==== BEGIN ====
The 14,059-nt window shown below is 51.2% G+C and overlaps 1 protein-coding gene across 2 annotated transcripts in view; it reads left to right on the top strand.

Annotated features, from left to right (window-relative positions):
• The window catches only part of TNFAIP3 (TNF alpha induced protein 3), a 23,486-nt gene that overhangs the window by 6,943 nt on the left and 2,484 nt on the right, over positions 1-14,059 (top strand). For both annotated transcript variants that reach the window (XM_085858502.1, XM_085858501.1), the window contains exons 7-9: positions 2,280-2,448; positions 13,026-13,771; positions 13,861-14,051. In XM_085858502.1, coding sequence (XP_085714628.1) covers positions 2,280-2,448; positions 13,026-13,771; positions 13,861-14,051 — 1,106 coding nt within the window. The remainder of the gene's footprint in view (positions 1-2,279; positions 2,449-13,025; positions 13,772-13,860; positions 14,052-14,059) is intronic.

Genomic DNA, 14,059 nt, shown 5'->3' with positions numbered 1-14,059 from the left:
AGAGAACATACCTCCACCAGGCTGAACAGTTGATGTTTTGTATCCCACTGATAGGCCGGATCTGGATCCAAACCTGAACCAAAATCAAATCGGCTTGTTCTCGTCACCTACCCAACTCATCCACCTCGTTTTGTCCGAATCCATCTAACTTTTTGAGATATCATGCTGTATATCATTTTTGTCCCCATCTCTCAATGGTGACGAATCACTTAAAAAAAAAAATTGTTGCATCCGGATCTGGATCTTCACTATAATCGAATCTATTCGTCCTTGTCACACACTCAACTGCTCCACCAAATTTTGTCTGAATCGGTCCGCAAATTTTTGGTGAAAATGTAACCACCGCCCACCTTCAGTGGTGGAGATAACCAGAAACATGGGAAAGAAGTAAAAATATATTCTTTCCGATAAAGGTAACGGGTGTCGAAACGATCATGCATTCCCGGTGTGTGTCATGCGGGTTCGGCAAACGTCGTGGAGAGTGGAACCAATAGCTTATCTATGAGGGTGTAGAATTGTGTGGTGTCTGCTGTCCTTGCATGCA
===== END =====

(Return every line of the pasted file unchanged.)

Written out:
The 14,059-nt window shown below is 51.2% G+C and overlaps 1 protein-coding gene across 2 annotated transcripts in view; it reads left to right on the top strand.

Annotated features, from left to right (window-relative positions):
• The window catches only part of TNFAIP3 (TNF alpha induced protein 3), a 23,486-nt gene that overhangs the window by 6,943 nt on the left and 2,484 nt on the right, over positions 1-14,059 (top strand). For both annotated transcript variants that reach the window (XM_085858502.1, XM_085858501.1), the window contains exons 7-9: positions 2,280-2,448; positions 13,026-13,771; positions 13,861-14,051. In XM_085858502.1, coding sequence (XP_085714628.1) covers positions 2,280-2,448; positions 13,026-13,771; positions 13,861-14,051 — 1,106 coding nt within the window. The remainder of the gene's footprint in view (positions 1-2,279; positions 2,449-13,025; positions 13,772-13,860; positions 14,052-14,059) is intronic.

Genomic DNA, 14,059 nt, shown 5'->3' with positions numbered 1-14,059 from the left:
AGAGAACATACCTCCACCAGGCTGAACAGTTGATGTTTTGTATCCCACTGATAGGCCGGATCTGGATCCAAACCTGAACCAAAATCAAATCGGCTTGTTCTCGTCACCTACCCAACTCATCCACCTCGTTTTGTCCGAATCCATCTAACTTTTTGAGATATCATGCTGTATATCATTTTTGTCCCCATCTCTCAATGGTGACGAATCACTTAAAAAAAAAAATTGTTGCATCCGGATCTGGATCTTCACTATAATCGAATCTATTCGTCCTTGTCACACACTCAACTGCTCCACCAAATTTTGTCTGAATCGGTCCGCAAATTTTTGGTGAAAATGTAACCACCGCCCACCTTCAGTGGTGGAGATAACCAGAAACATGGGAAAGAAGTAAAAATATATTCTTTCCGATAAAGGTAACGGGTGTCGAAACGATCATGCATTCCCGGTGTGTGTCATGCGGGTTCGGCAAACGTCGTGGAGAGTGGAACCAATAGCTTATCTATGAGGGTGTAGAATTGTGTGGTGTCTGCTGTCCTTGCATGCA